My engagement in architecture began with the desire to understand my parents’ architectural work in China. Since then, I have formed a more personal passion for the discipline. It is this malleable flame that has been constantly tempered and reformed, but the pursuit for beauty has always remained a consistent theme. At times I sought to broaden my scope of knowledge through other disciplines, while in more current times, the integration of other disciplines has motivated me to continue pursuing architecture. However, beautiful drawings have always been an inexhaustible source of joy for me. —Fiona Wong
Where did you grow up?
Seoul, Korea, ages 1–6; Vancouver, Canada 6–10; Seoul, Korea 10–12; Dalian, China 12–15; Savannah, GA 15–19; Austin 19. —UJ Song
What do you like doing aside from architecture?
I love photography. I started to pick up photography my freshman year of college because I liked the idea of capturing moments and people I wanted to remember. Even though it can be difficult to carry around a camera constantly, and just like in architecture, creativity can sometimes slump, I often find inspiration through photography. —Garret Callen
Analog or digital?
Analog photography. Since the question is a little open-ended, and I recently took a photography class, I immediately thought 'photography.' I don’t consider myself an experienced or professional photographer by any means. I took the class on a whim. We had the choice to photograph with any device. I used one camera the entire semester — a Minolta SR-T 101. The first time I developed film was a complete disaster. I developed, and ruined, five rolls of film. I could have easily just switched to a digital camera and made my life a whole lot easier. I guess I just wanted to prove I could do it, or make my life harder, I’m not sure which one. After that, I slowly improved. By the end of the semester I had 30 photographs that were worthy to be matted and framed, each taking roughly and hour or two to enlarge and print in the dark room. What surprised me the most about analog photography is the skill and patience required to get a single print. It’s not just point and shoot. Seeing an image come to life after a series of development processes, for lack of better words, is cool. —Laura Kurtz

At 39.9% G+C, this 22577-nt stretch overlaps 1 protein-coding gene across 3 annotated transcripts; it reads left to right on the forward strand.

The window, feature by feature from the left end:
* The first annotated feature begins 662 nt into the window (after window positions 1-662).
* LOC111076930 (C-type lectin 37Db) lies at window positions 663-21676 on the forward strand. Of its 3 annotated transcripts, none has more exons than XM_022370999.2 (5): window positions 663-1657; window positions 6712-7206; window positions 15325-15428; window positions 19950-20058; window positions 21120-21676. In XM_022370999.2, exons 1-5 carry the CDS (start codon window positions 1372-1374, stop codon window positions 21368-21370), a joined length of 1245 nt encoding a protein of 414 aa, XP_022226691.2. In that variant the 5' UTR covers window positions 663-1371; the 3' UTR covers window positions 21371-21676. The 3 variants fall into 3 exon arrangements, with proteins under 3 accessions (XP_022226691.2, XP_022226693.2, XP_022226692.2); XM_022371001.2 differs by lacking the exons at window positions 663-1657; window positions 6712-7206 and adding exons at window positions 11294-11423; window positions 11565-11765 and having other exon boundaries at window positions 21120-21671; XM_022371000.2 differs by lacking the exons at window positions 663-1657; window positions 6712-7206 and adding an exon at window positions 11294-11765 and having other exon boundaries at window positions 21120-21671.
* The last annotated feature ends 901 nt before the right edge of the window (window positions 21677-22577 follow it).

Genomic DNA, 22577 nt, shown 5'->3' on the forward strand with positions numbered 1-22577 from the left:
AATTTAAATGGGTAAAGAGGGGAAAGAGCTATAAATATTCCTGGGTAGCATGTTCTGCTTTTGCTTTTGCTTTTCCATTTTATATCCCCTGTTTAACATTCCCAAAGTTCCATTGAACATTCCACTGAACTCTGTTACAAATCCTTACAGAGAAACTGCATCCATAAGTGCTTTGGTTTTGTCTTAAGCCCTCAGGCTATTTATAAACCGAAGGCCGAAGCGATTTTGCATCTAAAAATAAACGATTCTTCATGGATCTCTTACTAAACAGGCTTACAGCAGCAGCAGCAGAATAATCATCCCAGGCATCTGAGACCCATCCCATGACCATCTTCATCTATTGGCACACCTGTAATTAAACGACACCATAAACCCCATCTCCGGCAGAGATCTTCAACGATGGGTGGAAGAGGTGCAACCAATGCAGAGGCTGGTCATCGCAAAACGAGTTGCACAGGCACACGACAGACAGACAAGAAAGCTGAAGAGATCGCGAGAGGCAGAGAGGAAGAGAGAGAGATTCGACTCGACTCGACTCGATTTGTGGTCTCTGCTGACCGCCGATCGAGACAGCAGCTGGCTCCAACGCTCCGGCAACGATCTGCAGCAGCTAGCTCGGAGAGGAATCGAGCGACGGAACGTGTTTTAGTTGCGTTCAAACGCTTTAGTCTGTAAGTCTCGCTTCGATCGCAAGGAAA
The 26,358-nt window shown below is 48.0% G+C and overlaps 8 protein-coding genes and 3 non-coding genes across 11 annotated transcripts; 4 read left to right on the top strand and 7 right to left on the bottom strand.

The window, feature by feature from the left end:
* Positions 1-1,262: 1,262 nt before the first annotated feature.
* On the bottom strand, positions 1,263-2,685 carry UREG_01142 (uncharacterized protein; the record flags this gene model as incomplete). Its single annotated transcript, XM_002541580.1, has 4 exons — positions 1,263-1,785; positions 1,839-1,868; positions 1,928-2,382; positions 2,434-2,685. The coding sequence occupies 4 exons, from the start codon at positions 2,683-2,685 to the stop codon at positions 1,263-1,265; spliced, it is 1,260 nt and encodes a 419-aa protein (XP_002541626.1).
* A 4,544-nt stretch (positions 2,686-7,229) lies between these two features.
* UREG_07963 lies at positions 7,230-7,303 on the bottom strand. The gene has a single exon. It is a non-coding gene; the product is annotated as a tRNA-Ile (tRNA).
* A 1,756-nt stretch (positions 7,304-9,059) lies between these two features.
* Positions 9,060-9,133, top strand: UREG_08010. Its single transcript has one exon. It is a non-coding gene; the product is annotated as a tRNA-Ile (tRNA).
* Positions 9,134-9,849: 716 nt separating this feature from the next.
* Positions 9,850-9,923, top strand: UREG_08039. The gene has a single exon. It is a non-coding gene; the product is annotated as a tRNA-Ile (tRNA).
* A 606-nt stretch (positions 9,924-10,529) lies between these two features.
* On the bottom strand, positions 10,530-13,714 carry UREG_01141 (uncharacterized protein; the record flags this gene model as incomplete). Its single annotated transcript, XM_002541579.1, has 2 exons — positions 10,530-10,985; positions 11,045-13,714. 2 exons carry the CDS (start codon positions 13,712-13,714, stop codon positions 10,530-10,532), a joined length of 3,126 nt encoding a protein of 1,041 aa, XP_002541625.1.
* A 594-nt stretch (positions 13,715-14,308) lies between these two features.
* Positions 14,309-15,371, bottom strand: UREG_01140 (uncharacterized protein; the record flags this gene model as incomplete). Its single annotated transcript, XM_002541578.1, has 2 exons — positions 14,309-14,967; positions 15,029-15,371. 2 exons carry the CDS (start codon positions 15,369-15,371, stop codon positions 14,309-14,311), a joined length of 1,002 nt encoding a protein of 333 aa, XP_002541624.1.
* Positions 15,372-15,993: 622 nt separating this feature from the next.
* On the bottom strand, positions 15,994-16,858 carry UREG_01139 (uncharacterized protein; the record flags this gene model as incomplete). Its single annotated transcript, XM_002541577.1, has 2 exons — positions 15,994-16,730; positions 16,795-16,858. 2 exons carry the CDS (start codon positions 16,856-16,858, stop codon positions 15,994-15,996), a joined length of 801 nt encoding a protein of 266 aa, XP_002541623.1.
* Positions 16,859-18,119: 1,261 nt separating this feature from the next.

What's your design process like?
When encountering a new project, I enjoy problem solving on my own without researching first. When I get to a stopping point or get stuck, I'll go back and do some precedent research. It's a good way for me to gauge my personal creativity against what's already been developed. After I do some research, I'll narrow down my focus to what solves the problem(s) accordingly and develop a design from there. Sometimes I get ahead of myself and think of a detail that influences the bigger picture. For me, incorporating the user, site constraints, and engineering systems from the beginning is crucial to designing something that responds to a given context. —Zahid Alibhai
What's a valuable memory or experience from architecture school so far?
I think the experience of constantly presenting my work through pin-ups, mid reviews, and final reviews has been incredibly valuable. Not only has it helped my public speaking skills, but it also forces me to look critically at my own work and step back to evaluate why it is important and why it matters. —Janet Ni
How do you feel architecture improves the world or solves a problem?
We make a significant impact on the human and natural environments. People spend 90% of their time indoors, therefore architecture plays a very important role in people's lives. As architects, we have a responsibility to create healthy, inspiring, liveable spaces. We also have a responsibility to respect our given resources. I take much inspiration from Glenn Murcutt, who believes it doesn't take much (in terms of material and energy use) to create significant, well-loved architecture. —Kendall Claus
I wish I had designed _______ .
I wish I had designed the Sha Tin hot formed glass tubing sculpture that graces the lobby of a Hong Kong hotel. The sculpture, designed by Nikolas Weinstein Studios, works seamlessly with the existing architecture, transforming the space into something extremely delicate and precise. I find it interesting to work at the 1:1 scale of the installation, building a product to learn about the integrity of detail. —Jeremy Jackson